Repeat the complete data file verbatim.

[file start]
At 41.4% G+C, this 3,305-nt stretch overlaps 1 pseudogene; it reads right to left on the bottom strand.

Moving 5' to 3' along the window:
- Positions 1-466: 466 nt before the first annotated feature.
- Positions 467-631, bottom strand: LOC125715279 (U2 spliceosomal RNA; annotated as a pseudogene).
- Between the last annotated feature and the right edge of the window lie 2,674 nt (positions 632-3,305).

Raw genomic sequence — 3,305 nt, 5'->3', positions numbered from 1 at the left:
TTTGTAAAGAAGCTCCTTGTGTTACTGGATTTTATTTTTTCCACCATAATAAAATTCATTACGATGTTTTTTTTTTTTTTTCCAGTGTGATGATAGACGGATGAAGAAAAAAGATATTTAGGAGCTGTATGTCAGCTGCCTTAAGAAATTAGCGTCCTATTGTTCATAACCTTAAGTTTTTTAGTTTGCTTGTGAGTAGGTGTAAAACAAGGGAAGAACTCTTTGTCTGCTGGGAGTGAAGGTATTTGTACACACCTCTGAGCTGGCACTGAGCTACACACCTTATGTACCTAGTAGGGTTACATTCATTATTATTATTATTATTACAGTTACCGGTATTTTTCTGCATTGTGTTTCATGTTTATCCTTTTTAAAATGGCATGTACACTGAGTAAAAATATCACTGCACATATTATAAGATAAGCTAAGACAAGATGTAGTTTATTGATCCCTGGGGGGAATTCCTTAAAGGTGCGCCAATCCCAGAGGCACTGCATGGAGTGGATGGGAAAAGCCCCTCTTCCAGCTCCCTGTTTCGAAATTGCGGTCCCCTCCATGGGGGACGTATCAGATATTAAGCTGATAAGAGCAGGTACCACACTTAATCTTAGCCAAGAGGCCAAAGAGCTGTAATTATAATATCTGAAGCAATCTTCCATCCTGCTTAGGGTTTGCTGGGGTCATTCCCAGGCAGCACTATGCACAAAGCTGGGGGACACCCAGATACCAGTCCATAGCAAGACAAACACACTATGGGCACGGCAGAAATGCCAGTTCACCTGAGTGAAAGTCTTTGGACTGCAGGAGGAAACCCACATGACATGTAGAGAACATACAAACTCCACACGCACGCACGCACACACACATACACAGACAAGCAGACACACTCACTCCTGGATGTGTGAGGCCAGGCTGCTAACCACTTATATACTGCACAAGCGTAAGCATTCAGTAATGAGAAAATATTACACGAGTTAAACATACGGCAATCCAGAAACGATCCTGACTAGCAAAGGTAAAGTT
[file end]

At 41.4% G+C, this 3,305-nt stretch overlaps 1 pseudogene; it reads right to left on the bottom strand.

Moving 5' to 3' along the window:
- Positions 1-466: 466 nt before the first annotated feature.
- Positions 467-631, bottom strand: LOC125715279 (U2 spliceosomal RNA; annotated as a pseudogene).
- Between the last annotated feature and the right edge of the window lie 2,674 nt (positions 632-3,305).

Raw genomic sequence — 3,305 nt, 5'->3', positions numbered from 1 at the left:
TTTGTAAAGAAGCTCCTTGTGTTACTGGATTTTATTTTTTCCACCATAATAAAATTCATTACGATGTTTTTTTTTTTTTTTCCAGTGTGATGATAGACGGATGAAGAAAAAAGATATTTAGGAGCTGTATGTCAGCTGCCTTAAGAAATTAGCGTCCTATTGTTCATAACCTTAAGTTTTTTAGTTTGCTTGTGAGTAGGTGTAAAACAAGGGAAGAACTCTTTGTCTGCTGGGAGTGAAGGTATTTGTACACACCTCTGAGCTGGCACTGAGCTACACACCTTATGTACCTAGTAGGGTTACATTCATTATTATTATTATTATTACAGTTACCGGTATTTTTCTGCATTGTGTTTCATGTTTATCCTTTTTAAAATGGCATGTACACTGAGTAAAAATATCACTGCACATATTATAAGATAAGCTAAGACAAGATGTAGTTTATTGATCCCTGGGGGGAATTCCTTAAAGGTGCGCCAATCCCAGAGGCACTGCATGGAGTGGATGGGAAAAGCCCCTCTTCCAGCTCCCTGTTTCGAAATTGCGGTCCCCTCCATGGGGGACGTATCAGATATTAAGCTGATAAGAGCAGGTACCACACTTAATCTTAGCCAAGAGGCCAAAGAGCTGTAATTATAATATCTGAAGCAATCTTCCATCCTGCTTAGGGTTTGCTGGGGTCATTCCCAGGCAGCACTATGCACAAAGCTGGGGGACACCCAGATACCAGTCCATAGCAAGACAAACACACTATGGGCACGGCAGAAATGCCAGTTCACCTGAGTGAAAGTCTTTGGACTGCAGGAGGAAACCCACATGACATGTAGAGAACATACAAACTCCACACGCACGCACGCACACACACATACACAGACAAGCAGACACACTCACTCCTGGATGTGTGAGGCCAGGCTGCTAACCACTTATATACTGCACAAGCGTAAGCATTCAGTAATGAGAAAATATTACACGAGTTAAACATACGGCAATCCAGAAACGATCCTGACTAGCAAAGGTAAAGTT